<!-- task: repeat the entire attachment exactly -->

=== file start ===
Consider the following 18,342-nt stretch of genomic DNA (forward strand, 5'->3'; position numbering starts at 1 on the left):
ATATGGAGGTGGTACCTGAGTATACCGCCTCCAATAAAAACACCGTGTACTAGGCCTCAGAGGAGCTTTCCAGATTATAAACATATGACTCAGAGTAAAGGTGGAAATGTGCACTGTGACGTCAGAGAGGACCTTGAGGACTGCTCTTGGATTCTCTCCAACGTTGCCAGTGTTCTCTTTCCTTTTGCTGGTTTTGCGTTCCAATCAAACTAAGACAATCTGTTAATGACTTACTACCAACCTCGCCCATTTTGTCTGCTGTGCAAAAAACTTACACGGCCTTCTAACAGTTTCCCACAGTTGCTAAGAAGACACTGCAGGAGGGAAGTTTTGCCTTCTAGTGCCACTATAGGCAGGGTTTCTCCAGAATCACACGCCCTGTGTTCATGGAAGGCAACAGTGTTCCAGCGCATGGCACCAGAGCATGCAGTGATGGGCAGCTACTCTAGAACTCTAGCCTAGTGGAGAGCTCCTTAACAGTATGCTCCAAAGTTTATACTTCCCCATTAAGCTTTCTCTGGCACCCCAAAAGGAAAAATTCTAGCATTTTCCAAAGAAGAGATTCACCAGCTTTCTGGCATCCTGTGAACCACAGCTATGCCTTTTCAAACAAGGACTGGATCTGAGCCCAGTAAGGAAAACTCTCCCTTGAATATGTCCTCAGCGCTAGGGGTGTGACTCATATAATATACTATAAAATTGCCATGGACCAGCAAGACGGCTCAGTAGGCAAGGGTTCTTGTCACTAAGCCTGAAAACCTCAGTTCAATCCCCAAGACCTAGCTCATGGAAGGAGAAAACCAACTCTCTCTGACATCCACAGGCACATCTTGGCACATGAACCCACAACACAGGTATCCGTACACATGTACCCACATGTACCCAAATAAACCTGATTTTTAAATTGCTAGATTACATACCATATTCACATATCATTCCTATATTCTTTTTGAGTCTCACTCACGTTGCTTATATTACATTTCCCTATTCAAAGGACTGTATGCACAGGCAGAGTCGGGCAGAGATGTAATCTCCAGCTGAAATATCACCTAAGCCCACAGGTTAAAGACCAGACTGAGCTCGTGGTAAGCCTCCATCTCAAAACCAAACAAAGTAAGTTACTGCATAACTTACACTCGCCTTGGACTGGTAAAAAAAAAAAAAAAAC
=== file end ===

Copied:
Consider the following 18,342-nt stretch of genomic DNA (forward strand, 5'->3'; position numbering starts at 1 on the left):
ATATGGAGGTGGTACCTGAGTATACCGCCTCCAATAAAAACACCGTGTACTAGGCCTCAGAGGAGCTTTCCAGATTATAAACATATGACTCAGAGTAAAGGTGGAAATGTGCACTGTGACGTCAGAGAGGACCTTGAGGACTGCTCTTGGATTCTCTCCAACGTTGCCAGTGTTCTCTTTCCTTTTGCTGGTTTTGCGTTCCAATCAAACTAAGACAATCTGTTAATGACTTACTACCAACCTCGCCCATTTTGTCTGCTGTGCAAAAAACTTACACGGCCTTCTAACAGTTTCCCACAGTTGCTAAGAAGACACTGCAGGAGGGAAGTTTTGCCTTCTAGTGCCACTATAGGCAGGGTTTCTCCAGAATCACACGCCCTGTGTTCATGGAAGGCAACAGTGTTCCAGCGCATGGCACCAGAGCATGCAGTGATGGGCAGCTACTCTAGAACTCTAGCCTAGTGGAGAGCTCCTTAACAGTATGCTCCAAAGTTTATACTTCCCCATTAAGCTTTCTCTGGCACCCCAAAAGGAAAAATTCTAGCATTTTCCAAAGAAGAGATTCACCAGCTTTCTGGCATCCTGTGAACCACAGCTATGCCTTTTCAAACAAGGACTGGATCTGAGCCCAGTAAGGAAAACTCTCCCTTGAATATGTCCTCAGCGCTAGGGGTGTGACTCATATAATATACTATAAAATTGCCATGGACCAGCAAGACGGCTCAGTAGGCAAGGGTTCTTGTCACTAAGCCTGAAAACCTCAGTTCAATCCCCAAGACCTAGCTCATGGAAGGAGAAAACCAACTCTCTCTGACATCCACAGGCACATCTTGGCACATGAACCCACAACACAGGTATCCGTACACATGTACCCACATGTACCCAAATAAACCTGATTTTTAAATTGCTAGATTACATACCATATTCACATATCATTCCTATATTCTTTTTGAGTCTCACTCACGTTGCTTATATTACATTTCCCTATTCAAAGGACTGTATGCACAGGCAGAGTCGGGCAGAGATGTAATCTCCAGCTGAAATATCACCTAAGCCCACAGGTTAAAGACCAGACTGAGCTCGTGGTAAGCCTCCATCTCAAAACCAAACAAAGTAAGTTACTGCATAACTTACACTCGCCTTGGACTGGTAAAAAAAAAAAAAAAAC